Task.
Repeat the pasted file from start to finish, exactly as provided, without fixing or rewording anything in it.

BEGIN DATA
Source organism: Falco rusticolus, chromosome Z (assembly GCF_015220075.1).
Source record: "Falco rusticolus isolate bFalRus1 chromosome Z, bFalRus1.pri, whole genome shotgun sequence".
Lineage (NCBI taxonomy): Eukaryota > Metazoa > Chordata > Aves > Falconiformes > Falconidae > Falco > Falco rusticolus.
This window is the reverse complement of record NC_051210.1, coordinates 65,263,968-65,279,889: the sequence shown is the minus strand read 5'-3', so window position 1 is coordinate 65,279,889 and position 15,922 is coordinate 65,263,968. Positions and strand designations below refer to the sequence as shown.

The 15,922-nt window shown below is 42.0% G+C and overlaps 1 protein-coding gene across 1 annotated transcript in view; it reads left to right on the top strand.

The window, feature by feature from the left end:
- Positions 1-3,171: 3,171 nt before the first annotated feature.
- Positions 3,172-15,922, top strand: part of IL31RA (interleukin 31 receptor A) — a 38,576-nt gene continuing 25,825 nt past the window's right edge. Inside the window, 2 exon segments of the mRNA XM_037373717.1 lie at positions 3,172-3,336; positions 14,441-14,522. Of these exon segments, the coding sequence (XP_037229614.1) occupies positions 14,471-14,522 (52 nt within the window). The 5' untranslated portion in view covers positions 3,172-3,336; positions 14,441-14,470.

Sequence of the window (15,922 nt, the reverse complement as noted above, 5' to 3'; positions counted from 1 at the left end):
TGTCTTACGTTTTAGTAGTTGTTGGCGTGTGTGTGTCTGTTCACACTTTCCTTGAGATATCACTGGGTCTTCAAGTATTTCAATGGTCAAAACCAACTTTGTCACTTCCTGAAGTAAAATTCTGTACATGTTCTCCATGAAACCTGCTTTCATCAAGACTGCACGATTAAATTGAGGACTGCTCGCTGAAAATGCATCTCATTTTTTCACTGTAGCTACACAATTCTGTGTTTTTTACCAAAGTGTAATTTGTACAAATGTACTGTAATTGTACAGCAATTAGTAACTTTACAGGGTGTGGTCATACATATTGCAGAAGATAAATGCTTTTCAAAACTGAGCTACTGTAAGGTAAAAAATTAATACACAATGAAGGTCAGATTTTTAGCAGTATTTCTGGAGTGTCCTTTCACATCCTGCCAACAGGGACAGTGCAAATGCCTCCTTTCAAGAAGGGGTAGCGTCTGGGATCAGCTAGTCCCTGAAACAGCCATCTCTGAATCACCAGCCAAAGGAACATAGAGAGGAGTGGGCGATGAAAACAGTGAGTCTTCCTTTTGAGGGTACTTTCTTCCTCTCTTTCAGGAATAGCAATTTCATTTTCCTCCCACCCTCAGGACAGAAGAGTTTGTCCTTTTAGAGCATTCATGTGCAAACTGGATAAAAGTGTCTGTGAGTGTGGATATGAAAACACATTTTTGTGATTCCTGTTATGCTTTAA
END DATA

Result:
Source organism: Falco rusticolus, chromosome Z (assembly GCF_015220075.1).
Source record: "Falco rusticolus isolate bFalRus1 chromosome Z, bFalRus1.pri, whole genome shotgun sequence".
Lineage (NCBI taxonomy): Eukaryota > Metazoa > Chordata > Aves > Falconiformes > Falconidae > Falco > Falco rusticolus.
This window is the reverse complement of record NC_051210.1, coordinates 65,263,968-65,279,889: the sequence shown is the minus strand read 5'-3', so window position 1 is coordinate 65,279,889 and position 15,922 is coordinate 65,263,968. Positions and strand designations below refer to the sequence as shown.

The 15,922-nt window shown below is 42.0% G+C and overlaps 1 protein-coding gene across 1 annotated transcript in view; it reads left to right on the top strand.

The window, feature by feature from the left end:
- Positions 1-3,171: 3,171 nt before the first annotated feature.
- Positions 3,172-15,922, top strand: part of IL31RA (interleukin 31 receptor A) — a 38,576-nt gene continuing 25,825 nt past the window's right edge. Inside the window, 2 exon segments of the mRNA XM_037373717.1 lie at positions 3,172-3,336; positions 14,441-14,522. Of these exon segments, the coding sequence (XP_037229614.1) occupies positions 14,471-14,522 (52 nt within the window). The 5' untranslated portion in view covers positions 3,172-3,336; positions 14,441-14,470.

Sequence of the window (15,922 nt, the reverse complement as noted above, 5' to 3'; positions counted from 1 at the left end):
TGTCTTACGTTTTAGTAGTTGTTGGCGTGTGTGTGTCTGTTCACACTTTCCTTGAGATATCACTGGGTCTTCAAGTATTTCAATGGTCAAAACCAACTTTGTCACTTCCTGAAGTAAAATTCTGTACATGTTCTCCATGAAACCTGCTTTCATCAAGACTGCACGATTAAATTGAGGACTGCTCGCTGAAAATGCATCTCATTTTTTCACTGTAGCTACACAATTCTGTGTTTTTTACCAAAGTGTAATTTGTACAAATGTACTGTAATTGTACAGCAATTAGTAACTTTACAGGGTGTGGTCATACATATTGCAGAAGATAAATGCTTTTCAAAACTGAGCTACTGTAAGGTAAAAAATTAATACACAATGAAGGTCAGATTTTTAGCAGTATTTCTGGAGTGTCCTTTCACATCCTGCCAACAGGGACAGTGCAAATGCCTCCTTTCAAGAAGGGGTAGCGTCTGGGATCAGCTAGTCCCTGAAACAGCCATCTCTGAATCACCAGCCAAAGGAACATAGAGAGGAGTGGGCGATGAAAACAGTGAGTCTTCCTTTTGAGGGTACTTTCTTCCTCTCTTTCAGGAATAGCAATTTCATTTTCCTCCCACCCTCAGGACAGAAGAGTTTGTCCTTTTAGAGCATTCATGTGCAAACTGGATAAAAGTGTCTGTGAGTGTGGATATGAAAACACATTTTTGTGATTCCTGTTATGCTTTAA